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The Public Library of Science could play a leading role in the introduction of evolution to physicians and medical scientists.

Posted by pbio on 07 May 2009 at 22:15 GMT

Author: Christian Wallner
Position: PhD student
Institution: Department of Anatomy & Embryology, Academic Medical Center, Amsterdam, The Netherlands
Submitted Date: February 26, 2007
Published Date: February 27, 2007
This comment was originally posted as a “Reader Response” on the publication date indicated above. All Reader Responses are now available as comments.

Physicians and medical scientists should be aware of the impact of evolution on our health and disease [1]. This was recently re-emphasized in the article of Antonovics et al. in PLOS Biology [2]. The authors demonstrate that researchers in the medical field rarely use the word ‘evolution’ to describe the way bacteria become resistant to antibiotics. Instead, such resistance is said to ‘emerge’, ‘arise’ or ‘spread’ rather than ‘evolve’. Additionally, the authors show that the failure of scientists to use the term ‘evolution’ may have a direct impact on the public perception of the importance of evolutionary biology in our daily lives.
To ensure that physicians and researchers become acquainted with the importance of evolution in the field of medicine, articles such as the one by Antonovics et al. [2] need to be published in journals read by a medically-orientated audience, rather than in biology journals. In the past, the majority of articles emphasising the importance of evolution to medicine, were published in biological [3–5] or general science journals [1]. Nevertheless, there have been several reviews on the subject in medical journals [6–10].
The Public Library of Science has an integrated organization of scientists and physicians. By publishing papers, such as the one of Antonovics et al. [2], in PLOS Medicine or PLOS One the authors’ message could have had an even bigger impact. PLOS One is a particularly good opportunity for such a renewal. Additionally, by including evolutionary biologists on the editorial board of the journal, the Public Library of Science could play a leading role in the introduction of evolution to physicians and medical scientists.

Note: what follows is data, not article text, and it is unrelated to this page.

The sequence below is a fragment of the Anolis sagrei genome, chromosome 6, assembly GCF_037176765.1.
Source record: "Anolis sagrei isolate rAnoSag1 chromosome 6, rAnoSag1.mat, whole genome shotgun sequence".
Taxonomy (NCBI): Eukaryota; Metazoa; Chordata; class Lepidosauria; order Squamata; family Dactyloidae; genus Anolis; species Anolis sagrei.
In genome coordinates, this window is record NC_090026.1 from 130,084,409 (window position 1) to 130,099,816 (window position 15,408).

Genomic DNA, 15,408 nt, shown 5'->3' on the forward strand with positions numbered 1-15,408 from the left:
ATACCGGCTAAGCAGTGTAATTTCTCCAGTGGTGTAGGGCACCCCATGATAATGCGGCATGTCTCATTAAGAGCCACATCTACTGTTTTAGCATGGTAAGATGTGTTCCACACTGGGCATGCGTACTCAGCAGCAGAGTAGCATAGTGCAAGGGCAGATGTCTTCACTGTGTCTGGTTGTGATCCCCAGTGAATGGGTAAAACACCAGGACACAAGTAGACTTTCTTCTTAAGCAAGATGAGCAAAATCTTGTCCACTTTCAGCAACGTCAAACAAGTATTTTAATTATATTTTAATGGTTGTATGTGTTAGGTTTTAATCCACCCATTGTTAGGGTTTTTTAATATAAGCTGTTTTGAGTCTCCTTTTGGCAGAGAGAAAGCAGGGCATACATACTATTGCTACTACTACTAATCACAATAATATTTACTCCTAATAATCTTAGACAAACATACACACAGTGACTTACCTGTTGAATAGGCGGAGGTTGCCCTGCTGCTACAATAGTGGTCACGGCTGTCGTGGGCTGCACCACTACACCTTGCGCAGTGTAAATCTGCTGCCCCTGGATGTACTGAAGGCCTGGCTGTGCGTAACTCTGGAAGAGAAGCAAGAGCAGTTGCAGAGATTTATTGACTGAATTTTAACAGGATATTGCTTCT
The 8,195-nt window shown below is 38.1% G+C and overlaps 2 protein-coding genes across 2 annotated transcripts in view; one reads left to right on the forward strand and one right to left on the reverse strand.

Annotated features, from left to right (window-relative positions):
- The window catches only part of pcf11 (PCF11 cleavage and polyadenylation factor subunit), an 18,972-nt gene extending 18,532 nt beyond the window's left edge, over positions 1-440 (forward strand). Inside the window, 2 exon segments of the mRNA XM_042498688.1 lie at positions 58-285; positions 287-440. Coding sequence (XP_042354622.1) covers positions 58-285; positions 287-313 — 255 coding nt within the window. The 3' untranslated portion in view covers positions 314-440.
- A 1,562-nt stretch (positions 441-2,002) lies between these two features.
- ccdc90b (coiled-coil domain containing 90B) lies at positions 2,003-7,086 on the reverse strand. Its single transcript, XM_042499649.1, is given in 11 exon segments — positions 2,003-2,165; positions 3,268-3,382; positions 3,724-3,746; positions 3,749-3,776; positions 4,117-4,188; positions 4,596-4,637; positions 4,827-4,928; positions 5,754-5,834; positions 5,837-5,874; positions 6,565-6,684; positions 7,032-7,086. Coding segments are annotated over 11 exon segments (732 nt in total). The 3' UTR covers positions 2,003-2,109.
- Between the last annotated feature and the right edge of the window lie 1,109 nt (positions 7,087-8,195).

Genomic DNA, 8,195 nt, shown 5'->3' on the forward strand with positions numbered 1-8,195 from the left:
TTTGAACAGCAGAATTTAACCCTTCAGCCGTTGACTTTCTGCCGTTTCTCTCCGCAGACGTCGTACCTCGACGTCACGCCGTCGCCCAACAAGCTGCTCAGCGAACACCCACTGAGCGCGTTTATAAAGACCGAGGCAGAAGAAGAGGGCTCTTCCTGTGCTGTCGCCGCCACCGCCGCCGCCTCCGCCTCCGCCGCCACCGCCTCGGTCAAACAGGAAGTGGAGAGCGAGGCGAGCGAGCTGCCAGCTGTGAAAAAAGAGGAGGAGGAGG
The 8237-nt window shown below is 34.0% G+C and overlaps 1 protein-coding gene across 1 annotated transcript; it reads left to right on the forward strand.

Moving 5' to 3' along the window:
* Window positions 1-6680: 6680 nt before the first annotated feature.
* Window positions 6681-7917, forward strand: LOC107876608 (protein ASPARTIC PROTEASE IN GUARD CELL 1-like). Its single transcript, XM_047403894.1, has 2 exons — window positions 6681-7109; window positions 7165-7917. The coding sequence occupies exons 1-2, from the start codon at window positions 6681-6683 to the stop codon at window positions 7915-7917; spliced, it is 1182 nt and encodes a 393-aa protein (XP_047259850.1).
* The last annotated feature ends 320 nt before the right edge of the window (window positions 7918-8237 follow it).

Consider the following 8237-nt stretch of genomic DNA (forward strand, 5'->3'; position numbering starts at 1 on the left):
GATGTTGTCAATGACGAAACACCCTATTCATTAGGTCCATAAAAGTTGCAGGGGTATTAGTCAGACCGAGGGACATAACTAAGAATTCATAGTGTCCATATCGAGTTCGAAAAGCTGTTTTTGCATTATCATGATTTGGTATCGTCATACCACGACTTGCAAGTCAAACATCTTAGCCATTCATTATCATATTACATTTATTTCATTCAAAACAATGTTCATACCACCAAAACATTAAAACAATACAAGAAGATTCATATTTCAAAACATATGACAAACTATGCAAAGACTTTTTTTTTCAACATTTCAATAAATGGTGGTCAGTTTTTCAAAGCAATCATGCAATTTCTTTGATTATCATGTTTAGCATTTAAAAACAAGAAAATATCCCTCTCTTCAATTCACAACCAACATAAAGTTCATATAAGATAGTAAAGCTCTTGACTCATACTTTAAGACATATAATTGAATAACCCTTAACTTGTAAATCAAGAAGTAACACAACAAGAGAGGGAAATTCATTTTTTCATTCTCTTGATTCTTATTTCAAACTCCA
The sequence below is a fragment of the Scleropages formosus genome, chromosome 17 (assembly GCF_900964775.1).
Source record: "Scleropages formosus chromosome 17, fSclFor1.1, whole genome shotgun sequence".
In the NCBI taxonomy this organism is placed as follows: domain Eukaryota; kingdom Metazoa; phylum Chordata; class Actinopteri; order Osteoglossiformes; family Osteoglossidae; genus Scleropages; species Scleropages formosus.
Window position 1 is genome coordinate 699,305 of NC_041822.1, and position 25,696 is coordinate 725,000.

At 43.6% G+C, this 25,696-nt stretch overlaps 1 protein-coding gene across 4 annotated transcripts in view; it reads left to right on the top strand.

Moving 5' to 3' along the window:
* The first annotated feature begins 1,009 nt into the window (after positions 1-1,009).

Reference List
1. Nesse RM, Stearns SC, Omenn GS (2006) Medicine needs evolution. Science 311: 1071.
2. Antonovics J, Abbate JL, Baker CH, Daley D, Hood ME, Jenkins CE, Johnson LJ, Murray JJ, Panjeti V, Rudolf VHW, Sloan D, Vondrasek J (2007) Evolution by Any Other Name: Antibiotic Resistance and Avoidance of the E-Word. PLoS Biology 5: e30.
3. Stearns SC, Ebert D (2001) Evolution in health and disease: work in progress. Q Rev Biol 76: 417-432.
4. Williams GC, Nesse RM (1991) The dawn of Darwinian medicine. Q Rev Biol 66: 1-22.
5. Ewald PW (1980) Evolutionary biology and the treatment of signs and symptoms of infectious disease. Journal of Theoretical Biology 86: 169-176.
6. Abbott A, Abboud G (2006) Evolutionary medicine: a model for medical school introduction. Medical Education 40: 471-472.
7. Eaton SB, Strassman BI, Nesse RM, Neel JV, Ewald PW, Williams GC, Weder AB, Eaton SB, III, Lindeberg S, Konner MJ, Mysterud I, Cordain L (2002) Evolutionary health promotion. Prev Med 34: 109-118.
8. Berlim MT, Abeche AM (2001) Evolutionary approach to medicine. Southern Medical Journal 94: 26-32.
9. Weiner H (1998) Notes on an evolutionary medicine. Psychosomatic Medicine 60: 510-520.
10. Charlton BG (1997) A syllabus for evolutionary medicine. Journal of the Royal Society of Medicine 90: 397-399.

No competing interests declared.